Snow removal crews up to the challenge

Thursday, December 1, 2005

With 1,000 miles of highways to clear in 13 Southwest Nebraska counties, Department of Roads' crews knew they were in for a long, trying ordeal Sunday when blizzard conditions struck the Great Plains.

Thanks to an exact forecast, the highway maintenance workers were on alert before the winds started howling and the first drops of rain turned to snow.

And so it was -- early Sunday morning -- that the highway maintenance crews went into action, pre-treating bridges and other ice-sensitive road segments with a liquid salt brine and chemicals such as Caliber 2000.

Quickly, though, the treacherous combination of snow and wind took command, covering highways with wind-whipped drifts and bringing traffic to a standstill due to whiteout conditions.

Even though the blizzard didn't let up -- with the howling gusts continuing through the night Sunday and all-day Monday -- the highway maintenance team surged into action, with 75 workers operating trucks with one-way and wing plows.

There were times they had to stop. "The blowing snow became so bad the truck operators couldn't tell if they were on the road or on the shoulder. We called them in, because conditions weren't safe for the public or the road staff," said Kurt Vosburg, the district engineer.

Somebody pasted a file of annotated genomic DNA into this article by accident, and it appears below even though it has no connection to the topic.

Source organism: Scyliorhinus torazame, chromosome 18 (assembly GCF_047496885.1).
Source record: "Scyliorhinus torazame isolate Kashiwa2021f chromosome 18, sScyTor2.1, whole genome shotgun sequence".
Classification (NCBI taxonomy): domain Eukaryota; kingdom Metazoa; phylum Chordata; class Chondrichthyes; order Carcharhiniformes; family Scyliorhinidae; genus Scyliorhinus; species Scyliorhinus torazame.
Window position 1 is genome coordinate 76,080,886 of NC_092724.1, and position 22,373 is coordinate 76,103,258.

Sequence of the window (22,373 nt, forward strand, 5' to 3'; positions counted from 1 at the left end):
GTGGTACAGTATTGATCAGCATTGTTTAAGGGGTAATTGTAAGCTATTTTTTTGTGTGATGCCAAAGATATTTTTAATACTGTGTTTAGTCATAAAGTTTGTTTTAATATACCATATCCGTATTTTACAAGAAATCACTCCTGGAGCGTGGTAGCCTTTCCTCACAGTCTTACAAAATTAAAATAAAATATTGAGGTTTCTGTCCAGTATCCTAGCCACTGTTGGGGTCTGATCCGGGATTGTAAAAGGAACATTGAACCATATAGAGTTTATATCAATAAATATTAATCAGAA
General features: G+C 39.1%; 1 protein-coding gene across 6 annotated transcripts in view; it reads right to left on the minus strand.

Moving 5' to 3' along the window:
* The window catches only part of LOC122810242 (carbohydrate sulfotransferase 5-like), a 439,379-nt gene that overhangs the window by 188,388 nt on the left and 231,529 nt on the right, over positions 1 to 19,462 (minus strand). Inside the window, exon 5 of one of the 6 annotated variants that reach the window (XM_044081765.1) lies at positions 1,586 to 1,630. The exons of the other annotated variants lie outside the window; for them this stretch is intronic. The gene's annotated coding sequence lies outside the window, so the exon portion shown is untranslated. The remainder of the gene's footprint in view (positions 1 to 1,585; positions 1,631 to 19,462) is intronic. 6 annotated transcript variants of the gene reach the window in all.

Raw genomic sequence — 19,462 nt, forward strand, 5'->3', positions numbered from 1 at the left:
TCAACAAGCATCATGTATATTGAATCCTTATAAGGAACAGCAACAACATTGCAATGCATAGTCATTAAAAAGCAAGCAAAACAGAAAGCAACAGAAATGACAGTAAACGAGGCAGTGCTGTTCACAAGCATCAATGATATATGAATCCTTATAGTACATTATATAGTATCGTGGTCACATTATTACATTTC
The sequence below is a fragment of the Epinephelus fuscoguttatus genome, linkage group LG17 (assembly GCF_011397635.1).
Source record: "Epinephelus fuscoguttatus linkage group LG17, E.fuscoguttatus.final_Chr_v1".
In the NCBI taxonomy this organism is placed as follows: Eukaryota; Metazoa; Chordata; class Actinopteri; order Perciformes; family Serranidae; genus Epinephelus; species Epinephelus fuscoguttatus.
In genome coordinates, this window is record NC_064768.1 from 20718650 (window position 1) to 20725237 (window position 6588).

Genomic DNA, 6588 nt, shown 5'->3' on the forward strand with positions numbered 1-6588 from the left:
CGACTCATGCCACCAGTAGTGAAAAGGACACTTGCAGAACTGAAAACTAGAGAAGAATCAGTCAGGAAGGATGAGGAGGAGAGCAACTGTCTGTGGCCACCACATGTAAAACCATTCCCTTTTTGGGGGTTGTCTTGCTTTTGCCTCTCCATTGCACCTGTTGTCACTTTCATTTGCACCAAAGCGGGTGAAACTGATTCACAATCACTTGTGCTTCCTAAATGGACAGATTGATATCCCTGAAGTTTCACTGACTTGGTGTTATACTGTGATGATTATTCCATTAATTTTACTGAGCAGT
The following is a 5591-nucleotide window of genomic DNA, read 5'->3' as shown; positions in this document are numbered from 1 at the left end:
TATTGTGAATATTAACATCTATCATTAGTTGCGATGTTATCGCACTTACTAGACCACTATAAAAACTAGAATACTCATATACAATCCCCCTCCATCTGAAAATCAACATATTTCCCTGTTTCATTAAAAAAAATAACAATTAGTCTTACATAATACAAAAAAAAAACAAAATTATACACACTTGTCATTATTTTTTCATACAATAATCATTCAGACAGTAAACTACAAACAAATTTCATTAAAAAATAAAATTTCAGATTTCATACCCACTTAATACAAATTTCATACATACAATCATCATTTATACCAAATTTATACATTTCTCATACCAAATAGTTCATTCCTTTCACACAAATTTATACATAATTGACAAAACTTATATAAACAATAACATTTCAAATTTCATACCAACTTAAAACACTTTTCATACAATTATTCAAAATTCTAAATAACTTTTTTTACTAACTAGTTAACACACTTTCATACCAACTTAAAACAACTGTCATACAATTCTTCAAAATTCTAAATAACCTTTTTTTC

But, as soon as the winds lessened, the crews were back out, working 15-hour days and arising at 3:30 the next morning to start again.

The same kind of commitment took place in McCook, where a crew of 15 worked long hours to plow the highway through town, the airport runways and snow routes throughout the city.

"I'm very proud of my crew," said Kyle Potthoff, McCook's director of public works. "This was the first storm for five members of the snow-clearing team, but they did an outstanding job." The long hours continued through Tuesday and Wednesday, with city workers coming back at night to clear the piles of snow in the middle of Norris Avenue and B Street.

Of all the challenges faced by state and city crews, the most daunting was on Highway 18 between the Orafino corner and the Nebraska 18-U.S. 283 intersection. Drifts were so deep that the road was not open for one-way traffic until Tuesday afternoon, more than 48 hours after the storm started to move in.

Blizzards of this dimension don't happen often. But, when they do, it's reassuring to know that this district highway workers and local crews are up to the challenge. Because of their devotion to duty and diligent effort, traffic is quickly returning to normal in Southwest Nebraska.

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